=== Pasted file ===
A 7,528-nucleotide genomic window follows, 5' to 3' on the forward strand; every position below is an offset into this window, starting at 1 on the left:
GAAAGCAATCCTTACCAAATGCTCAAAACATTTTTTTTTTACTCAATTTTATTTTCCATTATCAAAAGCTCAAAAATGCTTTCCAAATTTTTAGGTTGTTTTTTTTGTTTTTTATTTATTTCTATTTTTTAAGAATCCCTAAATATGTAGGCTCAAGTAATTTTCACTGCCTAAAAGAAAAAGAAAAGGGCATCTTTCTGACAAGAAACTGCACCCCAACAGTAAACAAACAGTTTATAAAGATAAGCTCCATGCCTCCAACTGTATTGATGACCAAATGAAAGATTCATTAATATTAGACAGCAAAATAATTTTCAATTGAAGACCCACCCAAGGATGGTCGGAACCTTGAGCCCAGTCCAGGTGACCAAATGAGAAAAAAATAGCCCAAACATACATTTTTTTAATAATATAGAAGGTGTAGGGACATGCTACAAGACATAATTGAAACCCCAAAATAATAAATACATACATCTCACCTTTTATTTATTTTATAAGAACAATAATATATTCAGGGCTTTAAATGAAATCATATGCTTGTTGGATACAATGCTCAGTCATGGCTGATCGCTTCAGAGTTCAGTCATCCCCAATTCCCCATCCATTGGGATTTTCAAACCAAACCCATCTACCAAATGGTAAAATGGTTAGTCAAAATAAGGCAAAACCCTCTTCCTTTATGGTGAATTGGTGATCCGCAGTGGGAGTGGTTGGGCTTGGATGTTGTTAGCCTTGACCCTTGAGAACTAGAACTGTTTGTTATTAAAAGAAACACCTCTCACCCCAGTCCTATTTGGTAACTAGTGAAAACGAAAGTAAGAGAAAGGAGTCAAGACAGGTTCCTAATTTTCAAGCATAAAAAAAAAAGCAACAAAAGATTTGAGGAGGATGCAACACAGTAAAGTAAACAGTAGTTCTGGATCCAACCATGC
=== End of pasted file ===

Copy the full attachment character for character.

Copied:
A 7,528-nucleotide genomic window follows, 5' to 3' on the forward strand; every position below is an offset into this window, starting at 1 on the left:
GAAAGCAATCCTTACCAAATGCTCAAAACATTTTTTTTTTACTCAATTTTATTTTCCATTATCAAAAGCTCAAAAATGCTTTCCAAATTTTTAGGTTGTTTTTTTTGTTTTTTATTTATTTCTATTTTTTAAGAATCCCTAAATATGTAGGCTCAAGTAATTTTCACTGCCTAAAAGAAAAAGAAAAGGGCATCTTTCTGACAAGAAACTGCACCCCAACAGTAAACAAACAGTTTATAAAGATAAGCTCCATGCCTCCAACTGTATTGATGACCAAATGAAAGATTCATTAATATTAGACAGCAAAATAATTTTCAATTGAAGACCCACCCAAGGATGGTCGGAACCTTGAGCCCAGTCCAGGTGACCAAATGAGAAAAAAATAGCCCAAACATACATTTTTTTAATAATATAGAAGGTGTAGGGACATGCTACAAGACATAATTGAAACCCCAAAATAATAAATACATACATCTCACCTTTTATTTATTTTATAAGAACAATAATATATTCAGGGCTTTAAATGAAATCATATGCTTGTTGGATACAATGCTCAGTCATGGCTGATCGCTTCAGAGTTCAGTCATCCCCAATTCCCCATCCATTGGGATTTTCAAACCAAACCCATCTACCAAATGGTAAAATGGTTAGTCAAAATAAGGCAAAACCCTCTTCCTTTATGGTGAATTGGTGATCCGCAGTGGGAGTGGTTGGGCTTGGATGTTGTTAGCCTTGACCCTTGAGAACTAGAACTGTTTGTTATTAAAAGAAACACCTCTCACCCCAGTCCTATTTGGTAACTAGTGAAAACGAAAGTAAGAGAAAGGAGTCAAGACAGGTTCCTAATTTTCAAGCATAAAAAAAAAAGCAACAAAAGATTTGAGGAGGATGCAACACAGTAAAGTAAACAGTAGTTCTGGATCCAACCATGC